Early events in B-cell activation: Anti-Lyb2, but not BSF-1, induces a phosphatidylinositol response in murine B cells

Stephan A. Grupp, Judith A.K. Harmony, Arthur R. Baluyut, Bondada Subbarao

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24 Scopus citations


Previous studies have indicated that the murine surface antigen Lyb2 is involved in an activation pathway that apparently does not involve the surface immunoglobulin receptor. As sIg has been shown to transduce its activation signal through the breakdown of phosphatidylinositol (PI), and since activation via Lyb2 does not involve sIg, it was of interest to determine if binding to Lyb2 generates a PI response. We have demonstrated that an allele-specific monoclonal antibody to Lyb2 (anti-Lyb2 mab), which has previously been shown to drive B cells into S, also activated PI metabolism in these cells. This activation occurred in a dose-dependent and allelespecific manner. Antibodies to other B-cell surface molecules such as Ia did not induce a PI response. The effect of anti-Lyb2 mab was always less in magnitude than that induced by anti-IgM, but the effects of the two antibody preparations were most comparable in larger, presumptively preactivated cells. To explore the issue that Lyb2 may represent a receptor for a growth factor, possibly the early-acting B-cell growth factor BSF-1, we studied the PI response to BSF-1 and the effect of BSF-1 on Lyb2-induced PI turnover. BSF-1 neither induced a PI response nor inhibited competitively the response induced by anti-Lyb2 mab.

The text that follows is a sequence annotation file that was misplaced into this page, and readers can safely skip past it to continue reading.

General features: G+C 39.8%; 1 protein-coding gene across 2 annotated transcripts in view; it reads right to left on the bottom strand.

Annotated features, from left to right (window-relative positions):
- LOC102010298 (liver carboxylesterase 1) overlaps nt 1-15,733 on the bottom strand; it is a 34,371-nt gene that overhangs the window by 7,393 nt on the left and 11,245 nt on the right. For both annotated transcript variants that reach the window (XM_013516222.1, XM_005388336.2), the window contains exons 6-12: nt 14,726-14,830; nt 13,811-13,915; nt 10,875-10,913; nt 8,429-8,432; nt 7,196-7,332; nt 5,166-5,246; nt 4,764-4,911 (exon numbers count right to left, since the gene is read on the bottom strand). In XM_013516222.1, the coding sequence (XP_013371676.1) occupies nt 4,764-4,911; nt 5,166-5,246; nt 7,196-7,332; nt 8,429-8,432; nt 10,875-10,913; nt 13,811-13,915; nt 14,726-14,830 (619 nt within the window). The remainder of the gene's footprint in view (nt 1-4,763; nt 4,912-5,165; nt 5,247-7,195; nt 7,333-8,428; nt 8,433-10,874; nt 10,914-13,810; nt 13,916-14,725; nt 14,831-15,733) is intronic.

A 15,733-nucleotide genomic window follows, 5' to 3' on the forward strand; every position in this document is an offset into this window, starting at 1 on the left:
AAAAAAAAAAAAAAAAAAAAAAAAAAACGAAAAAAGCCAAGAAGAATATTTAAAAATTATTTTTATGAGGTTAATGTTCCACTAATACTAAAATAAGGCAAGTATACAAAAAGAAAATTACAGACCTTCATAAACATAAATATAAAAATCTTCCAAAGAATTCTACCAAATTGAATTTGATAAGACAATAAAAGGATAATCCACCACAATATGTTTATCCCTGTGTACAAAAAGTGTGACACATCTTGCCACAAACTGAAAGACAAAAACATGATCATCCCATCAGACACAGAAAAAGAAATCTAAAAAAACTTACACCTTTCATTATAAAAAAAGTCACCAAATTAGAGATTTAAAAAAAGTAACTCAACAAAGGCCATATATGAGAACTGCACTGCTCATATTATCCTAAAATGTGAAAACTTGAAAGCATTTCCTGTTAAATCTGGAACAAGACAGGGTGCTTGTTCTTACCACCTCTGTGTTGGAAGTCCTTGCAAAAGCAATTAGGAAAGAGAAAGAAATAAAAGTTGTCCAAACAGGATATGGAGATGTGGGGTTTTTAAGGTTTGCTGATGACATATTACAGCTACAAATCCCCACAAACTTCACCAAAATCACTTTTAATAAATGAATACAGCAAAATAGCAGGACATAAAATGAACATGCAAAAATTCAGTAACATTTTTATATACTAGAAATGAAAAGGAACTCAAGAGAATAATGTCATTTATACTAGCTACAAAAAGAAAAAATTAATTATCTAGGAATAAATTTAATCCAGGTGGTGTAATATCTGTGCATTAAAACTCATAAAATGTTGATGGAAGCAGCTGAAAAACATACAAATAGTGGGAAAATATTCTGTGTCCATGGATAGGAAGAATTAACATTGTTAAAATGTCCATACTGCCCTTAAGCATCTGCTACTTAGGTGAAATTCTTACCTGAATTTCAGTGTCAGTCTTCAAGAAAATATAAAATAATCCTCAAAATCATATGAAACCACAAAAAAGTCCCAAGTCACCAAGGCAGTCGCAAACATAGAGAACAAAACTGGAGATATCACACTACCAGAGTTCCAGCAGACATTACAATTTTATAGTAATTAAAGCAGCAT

Original languageEnglish
Pages (from-to)131-139
Number of pages9
JournalCellular Immunology
Issue number1
StatePublished - Nov 1987

Bibliographical note

Funding Information:
We thank Ms. Joan Morris for her expert technical assistance and Drs. Alan Kaplan and E. C. Snow for their review ofthis manuscript. This project was supported by Grant HL27333 from the National Institutes of Health. S. A. Grupp was supported by NIH Training Grant HL07527; B. Subbarao was supported by NIH Grant AI21490 and appropriations from the Small Research Project Awards and the Tobacco and Health Research Institute of the University of Kentucky.

ASJC Scopus subject areas

  • Immunology


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